Mira Irons, MD
Associate Chief, Division of Genetics
Director, Neurofibromatosis Program
|Academic Title||Associate Professor of Pediatrics|
300 Longwood Avenue
Boston, MA 02115
The main focus of our research is to develop treatments for children with two different genetic conditions, Smith-Lemli-Opitz syndrome, and Neurofibromatosis and related disorders.
Smith-Lemli-Opitz (SLO) syndrome. SLOS is a rare inborn error of cholesterol metabolism that results in reduced growth, developmental delay, intellectual disability and physical abnormalities. Since discovering this inborn error of metabolism, we have developed a cholesterol-based treatment strategy that has led to improvements in growth and development of children with SLOS and which is now considered standard therapy for this condition. We have also studied genotype-phenotype correlations in these patients in hopes of individualizing treatment.
Neurofibromatosis-1 (NF1). NF1 is a common genetic condition that is usually first recognized by the presence of multiple "cafe au lait" spots on the skin, and that often results in the formation of benign tumors in the nervous system in addition to possible problems, including skeletal abnormalities, learning problems, and abnormalities of growth. Our current areas of study include:
Bone fractures: Preliminary studies indicate that children with NF1 have low bone densities and may break their bones more easily. In a study soon to be launched at Children's Hospital Boston, we will measure bone metabolites and bone density in an attempt to track down the reasons behind these alterations in bone density, and potentially develop a treatment strategy to address this.
- Genotype-phenotype correlations: NF1 is an extremely variable disease. By studying many NF1 patients, we hope to better predict the outcome of NF1 patients and better manage the disease.
To read more about our Neurofibromatosis Program, visit our website.
About Mira Irons
Mira Irons is Associate Chief and the Chief of Clinical Programs in the Division of Genetics at Children's Hospital Boston. She is Director of the Neurofibromatosis Program at Children's, and of the Genetics Residency Program and Genetics Fellowship training programs at Harvard Medical School. She has a busy clinical practice and also sees patients in her general Genetics clinic, both at the Longwood campus and at the South Shore satellite office.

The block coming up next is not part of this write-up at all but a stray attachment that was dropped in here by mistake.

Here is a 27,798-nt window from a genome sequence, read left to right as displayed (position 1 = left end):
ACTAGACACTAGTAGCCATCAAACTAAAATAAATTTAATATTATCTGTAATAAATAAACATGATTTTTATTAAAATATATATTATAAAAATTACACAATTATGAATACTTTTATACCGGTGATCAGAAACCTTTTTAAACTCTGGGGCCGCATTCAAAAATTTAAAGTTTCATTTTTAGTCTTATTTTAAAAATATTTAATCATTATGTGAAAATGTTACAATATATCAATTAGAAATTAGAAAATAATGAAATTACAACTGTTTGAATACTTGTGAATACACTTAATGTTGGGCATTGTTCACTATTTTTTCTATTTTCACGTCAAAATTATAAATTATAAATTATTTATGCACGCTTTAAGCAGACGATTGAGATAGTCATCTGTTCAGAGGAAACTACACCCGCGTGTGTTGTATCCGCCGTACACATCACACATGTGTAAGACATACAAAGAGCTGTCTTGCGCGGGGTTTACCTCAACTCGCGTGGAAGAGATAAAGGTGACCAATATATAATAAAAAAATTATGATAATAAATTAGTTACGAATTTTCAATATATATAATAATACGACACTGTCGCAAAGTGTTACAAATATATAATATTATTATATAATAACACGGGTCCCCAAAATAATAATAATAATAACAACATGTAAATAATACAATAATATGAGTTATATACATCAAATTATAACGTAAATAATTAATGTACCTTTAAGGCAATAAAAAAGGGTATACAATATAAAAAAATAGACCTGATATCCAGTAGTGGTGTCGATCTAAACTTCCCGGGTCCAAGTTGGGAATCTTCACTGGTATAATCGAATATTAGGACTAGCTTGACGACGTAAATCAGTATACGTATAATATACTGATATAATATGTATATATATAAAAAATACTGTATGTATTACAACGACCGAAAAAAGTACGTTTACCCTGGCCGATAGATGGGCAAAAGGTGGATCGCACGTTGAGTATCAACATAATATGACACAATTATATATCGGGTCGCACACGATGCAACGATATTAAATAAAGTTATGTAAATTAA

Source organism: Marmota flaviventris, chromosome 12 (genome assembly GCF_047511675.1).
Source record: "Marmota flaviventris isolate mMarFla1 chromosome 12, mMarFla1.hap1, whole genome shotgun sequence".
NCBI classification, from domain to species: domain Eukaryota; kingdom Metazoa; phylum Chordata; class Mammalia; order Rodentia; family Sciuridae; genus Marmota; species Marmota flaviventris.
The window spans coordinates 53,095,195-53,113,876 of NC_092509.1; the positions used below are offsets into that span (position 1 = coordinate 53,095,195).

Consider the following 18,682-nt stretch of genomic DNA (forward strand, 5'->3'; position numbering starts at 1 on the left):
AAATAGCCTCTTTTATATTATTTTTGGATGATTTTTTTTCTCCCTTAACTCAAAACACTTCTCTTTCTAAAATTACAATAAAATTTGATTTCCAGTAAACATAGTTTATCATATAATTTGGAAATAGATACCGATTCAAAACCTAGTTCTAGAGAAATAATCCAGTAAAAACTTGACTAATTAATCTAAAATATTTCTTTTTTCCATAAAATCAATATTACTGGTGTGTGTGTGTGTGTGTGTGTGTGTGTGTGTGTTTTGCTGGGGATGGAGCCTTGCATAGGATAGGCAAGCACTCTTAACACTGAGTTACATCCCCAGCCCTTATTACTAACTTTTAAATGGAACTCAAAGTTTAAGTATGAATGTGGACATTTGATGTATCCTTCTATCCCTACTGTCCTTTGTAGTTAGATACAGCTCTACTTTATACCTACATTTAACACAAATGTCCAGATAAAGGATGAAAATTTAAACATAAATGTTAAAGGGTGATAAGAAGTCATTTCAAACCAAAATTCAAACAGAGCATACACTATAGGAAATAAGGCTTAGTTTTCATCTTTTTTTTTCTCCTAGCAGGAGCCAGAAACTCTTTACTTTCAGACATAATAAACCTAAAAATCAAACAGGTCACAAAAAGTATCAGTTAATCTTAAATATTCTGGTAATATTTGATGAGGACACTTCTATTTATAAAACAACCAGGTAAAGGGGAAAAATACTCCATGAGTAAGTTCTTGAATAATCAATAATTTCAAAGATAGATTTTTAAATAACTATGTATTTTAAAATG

Irons received her MD from Northwestern University Medical School. She then completed a residency in pediatrics at Children's Memorial Hospital in Chicago. In 1983, she came to Boston to complete a genetics fellowship in the Harvard Medical School Genetics Training Program. After completing her genetics training in 1986, she worked in the Division of Genetics at Tufts University School of Medicine. She joined the faculty at Children's Hospital Boston in 1998 and is also an Associate Professor of Pediatrics at Harvard Medical School.
Messiaen L et al. Clinical and mutational spectrum of neurofibromatosis type 1-like syndrome. JAMA 2009 Nov 18; 302(19):2111-8.
Caruso PA et al. MRI and 1H MRS findings in Smith-Lemli-Opitz syndrome. Neuroradiology 2004 Jan; 46(1):3-14.
Irons M et al. Treatment of Smith-Lemli-Opitz syndrome: results of a multicenter trial. Am J Med Genet 1997 Jan 31; 68(3):311-4.
Irons M et al. Abnormal cholesterol metabolism in the Smith-Lemli-Opitz syndrome: report of clinical and biochemical findings in four patients and treatment in one patient. Am J Med Genet 1994 May 1; 50(4):347-52.
- Tint GS et al. Defective cholesterol biosynthesis associated with the Smith-Lemli-Opitz syndrome. N Engl J Med 1994 Jan 13; 330(2):107-13.
To see a complete list of publications in PubMed, click here.